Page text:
My sister has recently rediscovered Reader’s Digest Magazine at the public library. It’s the most eclectic mix of articles to ever share the same page. The June/July 2011 issue featured two short excerpts from Paul Theroux’s book The Tao of Travel. The article included a short list called “The Essential Tao of Travel.” I really liked this list and added my own commentary on each item. My previous post had items 1-5, this post is items 6-10.
6. Walk across a national frontier
I spent a summer working at Yellowstone National Park. It’s the oldest national park in the US and Wyoming was the “frontier” for the longest time. Even now, it’s one of the most sparsely populated states, especially considering its size. It’s a beautiful thing to stand somewhere and wonder how many people have seen the same vista.
7. Keep a journal
I don’t keep a journal in my “real life”, but beginning in college I started keeping a journal each trip I took. My grandma would give me journals for Christmas or my birthday and they would just sit there. Finally I put them to use. In December 1998 I traveled to Egypt with my mom, sister, and two friends from college to visit other college friends who lived in Cairo. Almost everything about that trip was eye opening – experiencing a completely different culture for the first time. Africa, Arabic, Ramadan, Christmas, New Years, Camels, The Nile. Thirteen years later I can read through my journal, smiling at the person I was in college. Thirteen years later I’m considering another trip to Egypt, this time to see one of my friends get married. How different will my journal be this time?
8. Read a novel that has no relation to the place you’re in.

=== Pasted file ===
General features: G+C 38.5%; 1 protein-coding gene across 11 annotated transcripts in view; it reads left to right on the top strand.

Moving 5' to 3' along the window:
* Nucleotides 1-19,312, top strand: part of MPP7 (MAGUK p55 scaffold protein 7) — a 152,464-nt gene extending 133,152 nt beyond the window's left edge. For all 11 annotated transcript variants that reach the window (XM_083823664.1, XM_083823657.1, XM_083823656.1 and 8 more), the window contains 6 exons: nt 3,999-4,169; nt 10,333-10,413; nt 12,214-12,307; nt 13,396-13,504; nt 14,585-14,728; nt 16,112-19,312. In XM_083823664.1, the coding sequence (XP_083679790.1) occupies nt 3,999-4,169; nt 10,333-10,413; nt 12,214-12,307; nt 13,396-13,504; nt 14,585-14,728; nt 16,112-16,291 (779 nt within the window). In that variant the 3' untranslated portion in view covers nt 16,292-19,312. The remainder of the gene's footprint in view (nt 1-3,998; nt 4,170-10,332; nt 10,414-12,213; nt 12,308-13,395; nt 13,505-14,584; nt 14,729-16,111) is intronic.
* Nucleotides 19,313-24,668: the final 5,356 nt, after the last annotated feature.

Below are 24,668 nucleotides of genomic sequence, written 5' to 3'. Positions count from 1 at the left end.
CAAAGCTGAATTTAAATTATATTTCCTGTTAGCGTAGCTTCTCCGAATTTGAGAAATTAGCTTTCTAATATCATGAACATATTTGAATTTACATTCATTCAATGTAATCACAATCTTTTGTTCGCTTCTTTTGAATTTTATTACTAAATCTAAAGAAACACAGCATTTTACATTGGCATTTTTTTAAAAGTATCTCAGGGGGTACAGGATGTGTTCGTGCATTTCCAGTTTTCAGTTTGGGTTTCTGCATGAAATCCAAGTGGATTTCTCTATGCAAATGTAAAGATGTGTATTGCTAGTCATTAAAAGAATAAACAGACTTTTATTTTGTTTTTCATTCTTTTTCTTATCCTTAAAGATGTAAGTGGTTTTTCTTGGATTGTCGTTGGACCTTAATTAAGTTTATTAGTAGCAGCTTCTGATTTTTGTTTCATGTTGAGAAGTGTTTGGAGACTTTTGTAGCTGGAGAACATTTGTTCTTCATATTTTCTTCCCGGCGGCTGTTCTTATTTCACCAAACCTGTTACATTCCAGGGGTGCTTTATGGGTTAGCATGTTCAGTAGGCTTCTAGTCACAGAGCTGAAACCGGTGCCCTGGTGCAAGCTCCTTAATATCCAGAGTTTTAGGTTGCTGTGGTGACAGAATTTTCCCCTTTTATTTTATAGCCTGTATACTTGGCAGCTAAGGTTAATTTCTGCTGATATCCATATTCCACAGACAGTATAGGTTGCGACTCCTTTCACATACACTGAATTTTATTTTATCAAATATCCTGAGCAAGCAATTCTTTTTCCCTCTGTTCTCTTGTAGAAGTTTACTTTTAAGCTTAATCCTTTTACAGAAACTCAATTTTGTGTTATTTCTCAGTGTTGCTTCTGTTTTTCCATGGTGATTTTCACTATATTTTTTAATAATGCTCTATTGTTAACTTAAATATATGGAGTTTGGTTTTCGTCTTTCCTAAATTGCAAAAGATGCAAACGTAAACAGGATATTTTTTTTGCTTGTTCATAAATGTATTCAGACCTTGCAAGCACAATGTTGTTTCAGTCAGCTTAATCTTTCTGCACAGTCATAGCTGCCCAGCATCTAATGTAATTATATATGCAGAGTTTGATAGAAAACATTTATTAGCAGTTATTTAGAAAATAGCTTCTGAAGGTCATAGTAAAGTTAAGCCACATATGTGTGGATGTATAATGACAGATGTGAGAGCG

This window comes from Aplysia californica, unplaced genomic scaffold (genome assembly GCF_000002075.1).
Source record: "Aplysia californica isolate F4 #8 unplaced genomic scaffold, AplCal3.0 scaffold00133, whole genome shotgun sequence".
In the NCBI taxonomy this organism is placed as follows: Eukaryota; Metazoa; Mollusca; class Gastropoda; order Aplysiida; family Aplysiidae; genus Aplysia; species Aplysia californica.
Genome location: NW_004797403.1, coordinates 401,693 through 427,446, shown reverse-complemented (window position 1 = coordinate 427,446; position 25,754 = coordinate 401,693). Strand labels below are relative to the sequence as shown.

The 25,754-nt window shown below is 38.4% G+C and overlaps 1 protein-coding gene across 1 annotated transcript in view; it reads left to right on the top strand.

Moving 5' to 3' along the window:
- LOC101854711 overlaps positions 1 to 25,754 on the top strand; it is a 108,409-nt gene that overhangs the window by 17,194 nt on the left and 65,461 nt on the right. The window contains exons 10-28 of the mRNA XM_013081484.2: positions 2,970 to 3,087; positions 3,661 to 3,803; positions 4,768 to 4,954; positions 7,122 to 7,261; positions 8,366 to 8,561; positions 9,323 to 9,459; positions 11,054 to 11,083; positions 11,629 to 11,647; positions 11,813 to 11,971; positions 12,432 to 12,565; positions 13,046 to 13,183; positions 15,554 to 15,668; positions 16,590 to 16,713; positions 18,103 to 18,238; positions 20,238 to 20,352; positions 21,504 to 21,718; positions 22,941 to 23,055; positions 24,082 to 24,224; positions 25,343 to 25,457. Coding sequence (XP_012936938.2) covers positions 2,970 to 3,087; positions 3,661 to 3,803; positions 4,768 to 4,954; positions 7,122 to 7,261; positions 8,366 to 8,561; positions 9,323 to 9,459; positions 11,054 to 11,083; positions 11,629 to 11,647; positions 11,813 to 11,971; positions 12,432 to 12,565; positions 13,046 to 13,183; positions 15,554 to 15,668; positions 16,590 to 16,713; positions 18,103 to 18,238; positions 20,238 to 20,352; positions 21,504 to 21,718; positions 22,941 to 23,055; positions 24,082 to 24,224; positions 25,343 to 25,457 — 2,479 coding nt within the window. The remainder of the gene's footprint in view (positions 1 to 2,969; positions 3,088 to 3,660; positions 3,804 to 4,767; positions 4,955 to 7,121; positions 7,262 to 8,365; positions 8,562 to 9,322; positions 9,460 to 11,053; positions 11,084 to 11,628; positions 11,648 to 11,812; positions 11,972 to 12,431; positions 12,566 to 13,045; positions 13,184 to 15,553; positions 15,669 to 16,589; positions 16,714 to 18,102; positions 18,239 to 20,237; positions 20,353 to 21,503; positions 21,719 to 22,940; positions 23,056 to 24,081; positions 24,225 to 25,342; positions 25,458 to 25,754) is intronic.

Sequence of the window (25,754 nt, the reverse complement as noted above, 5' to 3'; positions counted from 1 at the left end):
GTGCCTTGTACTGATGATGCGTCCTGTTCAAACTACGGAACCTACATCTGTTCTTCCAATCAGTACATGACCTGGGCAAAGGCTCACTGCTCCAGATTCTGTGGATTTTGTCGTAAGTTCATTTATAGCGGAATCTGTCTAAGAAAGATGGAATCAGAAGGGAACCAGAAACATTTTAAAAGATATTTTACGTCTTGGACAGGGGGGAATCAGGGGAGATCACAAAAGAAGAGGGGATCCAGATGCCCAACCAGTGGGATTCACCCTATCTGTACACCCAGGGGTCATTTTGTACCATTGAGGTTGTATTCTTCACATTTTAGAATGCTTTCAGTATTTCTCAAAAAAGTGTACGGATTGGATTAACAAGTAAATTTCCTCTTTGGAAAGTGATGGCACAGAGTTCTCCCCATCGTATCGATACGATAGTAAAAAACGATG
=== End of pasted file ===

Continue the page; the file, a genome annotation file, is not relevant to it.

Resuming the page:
This is easy for me. I felt no desire to read Out of Africa when I was in Tanzania this spring. I always bring books and magazines, but it’s usually fiction and completely unrelated to the adventure at hand. I know that I read all four Twilight books when I was in Thailand and the final installment of Harry Potter when I was in Door County.
9. If you must bring a cell phone, avoid using it.
When I’m traveling here in the states, it’s hard to go phone-less. Earlier this year, I had a great opportunity to catch up with college friends on a last minute trip to Illinois, just by posting my status on Facebook (using my cell phone). Last fall I went without my phone for ten days in Aruba and Curacao. There is nothing like lying on the beach in November to make you feel far away from Colorado. But every time I see someone texting their way through dinner with a friend it makes me wonder why they even bothered to show up.
10. Make a friend
Traveling alone (#2) makes it easier to make a friend. You are more outgoing when you aren’t with your family and best friends. Over Memorial Day my sister and I went to Santa Fe. We stopped for cocktails before meeting up with some other friends who randomly happened to be visiting from Wisconsin (thank you again, Facebook for letting us know). I start chatting with the guy next to me and my sister starts chatting with the table behind us, and before the evening ends, there are 8 of us dancing at a jazz club. If you’re too caught up in being you, you can’t enjoy the fun and novelty of meeting others.